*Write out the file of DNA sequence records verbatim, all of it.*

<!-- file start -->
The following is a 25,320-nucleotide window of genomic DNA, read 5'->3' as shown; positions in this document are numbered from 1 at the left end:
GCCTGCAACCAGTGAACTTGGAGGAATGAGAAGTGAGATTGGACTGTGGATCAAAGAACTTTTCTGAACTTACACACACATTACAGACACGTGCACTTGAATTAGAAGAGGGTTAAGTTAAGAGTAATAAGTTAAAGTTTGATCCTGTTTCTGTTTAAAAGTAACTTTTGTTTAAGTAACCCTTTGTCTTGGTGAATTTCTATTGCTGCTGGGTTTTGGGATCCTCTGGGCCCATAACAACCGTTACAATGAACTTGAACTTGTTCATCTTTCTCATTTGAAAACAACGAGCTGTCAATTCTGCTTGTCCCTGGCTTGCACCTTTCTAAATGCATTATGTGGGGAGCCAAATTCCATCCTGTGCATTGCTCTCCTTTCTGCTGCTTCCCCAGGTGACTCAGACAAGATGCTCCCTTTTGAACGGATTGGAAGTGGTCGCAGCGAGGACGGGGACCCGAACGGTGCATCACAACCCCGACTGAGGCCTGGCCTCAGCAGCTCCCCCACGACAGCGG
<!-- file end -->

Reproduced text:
The following is a 25,320-nucleotide window of genomic DNA, read 5'->3' as shown; positions in this document are numbered from 1 at the left end:
GCCTGCAACCAGTGAACTTGGAGGAATGAGAAGTGAGATTGGACTGTGGATCAAAGAACTTTTCTGAACTTACACACACATTACAGACACGTGCACTTGAATTAGAAGAGGGTTAAGTTAAGAGTAATAAGTTAAAGTTTGATCCTGTTTCTGTTTAAAAGTAACTTTTGTTTAAGTAACCCTTTGTCTTGGTGAATTTCTATTGCTGCTGGGTTTTGGGATCCTCTGGGCCCATAACAACCGTTACAATGAACTTGAACTTGTTCATCTTTCTCATTTGAAAACAACGAGCTGTCAATTCTGCTTGTCCCTGGCTTGCACCTTTCTAAATGCATTATGTGGGGAGCCAAATTCCATCCTGTGCATTGCTCTCCTTTCTGCTGCTTCCCCAGGTGACTCAGACAAGATGCTCCCTTTTGAACGGATTGGAAGTGGTCGCAGCGAGGACGGGGACCCGAACGGTGCATCACAACCCCGACTGAGGCCTGGCCTCAGCAGCTCCCCCACGACAGCGG